Currently, I am fulfilling the duties of Mom. Before this role I used to write and read poetry at the Poetry Slams at the Green Mill in Chicago and other cafes in the city. I am trying to find my way back to that, trying to incorporate this journey that I am on with my love of words and poetry.
I have two great boys, an equally great husband and a fairly lazy, unenthused cat. Add to that, I have lots of good, creative friends (one that manages to get me to go to the Shakespeare fest in Ashland,OR every year!!) and wonderful parents and siblings.
I am trying to learn to live in the moment, to jump in without too much analyzing and thought. This is new to me as I have always been considered a "worry wart". Wish me luck.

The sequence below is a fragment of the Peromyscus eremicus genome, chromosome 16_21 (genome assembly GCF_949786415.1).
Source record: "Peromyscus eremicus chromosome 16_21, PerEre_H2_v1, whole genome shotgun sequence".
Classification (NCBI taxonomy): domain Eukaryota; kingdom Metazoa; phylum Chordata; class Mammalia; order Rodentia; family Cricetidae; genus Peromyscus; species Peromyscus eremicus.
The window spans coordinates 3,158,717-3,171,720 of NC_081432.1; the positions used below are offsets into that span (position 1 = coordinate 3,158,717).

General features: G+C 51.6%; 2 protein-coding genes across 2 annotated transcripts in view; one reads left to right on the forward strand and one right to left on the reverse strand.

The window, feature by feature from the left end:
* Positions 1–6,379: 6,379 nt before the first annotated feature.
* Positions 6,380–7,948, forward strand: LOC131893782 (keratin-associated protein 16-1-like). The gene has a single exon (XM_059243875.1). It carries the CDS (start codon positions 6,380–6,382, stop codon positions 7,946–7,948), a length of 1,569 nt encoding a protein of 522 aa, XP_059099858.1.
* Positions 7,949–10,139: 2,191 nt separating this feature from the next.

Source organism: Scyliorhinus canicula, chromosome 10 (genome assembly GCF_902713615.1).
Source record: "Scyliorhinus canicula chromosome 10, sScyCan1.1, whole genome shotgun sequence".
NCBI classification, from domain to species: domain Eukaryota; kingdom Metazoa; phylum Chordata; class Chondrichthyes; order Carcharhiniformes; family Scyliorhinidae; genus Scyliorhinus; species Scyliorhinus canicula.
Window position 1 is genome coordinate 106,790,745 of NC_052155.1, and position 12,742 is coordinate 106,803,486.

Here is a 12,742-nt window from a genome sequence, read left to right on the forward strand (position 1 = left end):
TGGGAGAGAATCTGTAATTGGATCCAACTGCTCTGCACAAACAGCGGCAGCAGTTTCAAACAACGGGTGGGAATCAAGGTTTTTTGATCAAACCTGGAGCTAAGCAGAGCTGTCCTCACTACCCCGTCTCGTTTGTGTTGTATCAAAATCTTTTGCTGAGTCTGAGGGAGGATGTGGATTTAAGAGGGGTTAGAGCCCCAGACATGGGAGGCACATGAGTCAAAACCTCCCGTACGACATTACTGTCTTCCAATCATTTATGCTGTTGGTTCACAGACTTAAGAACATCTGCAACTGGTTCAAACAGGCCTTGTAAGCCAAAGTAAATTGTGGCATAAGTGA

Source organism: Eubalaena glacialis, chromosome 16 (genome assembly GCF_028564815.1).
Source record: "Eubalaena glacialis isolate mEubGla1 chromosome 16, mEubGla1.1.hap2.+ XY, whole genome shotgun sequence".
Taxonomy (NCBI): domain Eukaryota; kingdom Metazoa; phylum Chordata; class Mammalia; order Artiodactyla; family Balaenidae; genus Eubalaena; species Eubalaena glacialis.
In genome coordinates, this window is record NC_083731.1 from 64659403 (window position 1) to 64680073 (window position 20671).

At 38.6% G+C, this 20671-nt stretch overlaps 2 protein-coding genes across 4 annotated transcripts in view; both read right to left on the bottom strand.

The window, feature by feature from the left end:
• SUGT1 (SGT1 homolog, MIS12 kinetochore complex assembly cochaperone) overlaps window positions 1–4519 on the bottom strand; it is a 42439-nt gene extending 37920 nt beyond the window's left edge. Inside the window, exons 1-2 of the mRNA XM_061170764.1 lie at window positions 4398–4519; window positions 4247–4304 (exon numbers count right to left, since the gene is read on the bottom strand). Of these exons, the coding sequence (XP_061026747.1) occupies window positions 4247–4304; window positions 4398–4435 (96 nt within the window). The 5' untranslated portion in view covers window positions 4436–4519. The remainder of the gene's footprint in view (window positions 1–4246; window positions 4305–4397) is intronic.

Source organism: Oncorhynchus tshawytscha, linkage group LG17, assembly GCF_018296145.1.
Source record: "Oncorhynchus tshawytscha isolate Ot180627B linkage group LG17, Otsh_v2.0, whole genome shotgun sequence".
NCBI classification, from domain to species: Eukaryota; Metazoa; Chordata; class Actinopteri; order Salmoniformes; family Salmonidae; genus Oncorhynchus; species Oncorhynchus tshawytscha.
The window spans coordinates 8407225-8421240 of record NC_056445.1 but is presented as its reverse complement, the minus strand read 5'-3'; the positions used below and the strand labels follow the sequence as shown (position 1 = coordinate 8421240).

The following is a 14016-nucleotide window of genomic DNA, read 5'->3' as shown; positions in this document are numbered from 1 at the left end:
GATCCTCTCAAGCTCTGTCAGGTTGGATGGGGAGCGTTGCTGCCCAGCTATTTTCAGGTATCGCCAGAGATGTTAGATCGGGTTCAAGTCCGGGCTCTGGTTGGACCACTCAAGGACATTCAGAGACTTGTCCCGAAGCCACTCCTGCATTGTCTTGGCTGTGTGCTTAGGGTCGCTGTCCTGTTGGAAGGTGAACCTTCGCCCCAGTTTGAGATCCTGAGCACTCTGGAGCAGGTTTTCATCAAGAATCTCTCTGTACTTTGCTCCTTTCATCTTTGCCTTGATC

What is the purpose of this study? The Simons Simplex Collection (SSC) is focused on families with just one child with autism, called simplex families, which will provide insight into the most common and unexplained form of autism. This comes at an exciting time in history, in which breakthroughs in gene mapping, advancement of high-tech tools, and the latest brain research present a unique opportunity for progress.
Whom should I contact to get more information? Emily Champoux, Project Coordinator Toll free: 1-800-994-9701 or 206-616-2889 Email: firstname.lastname@example.org Additional SSC information available at: http://depts.washington.edu/uwautism/research/simonssimplexproject.html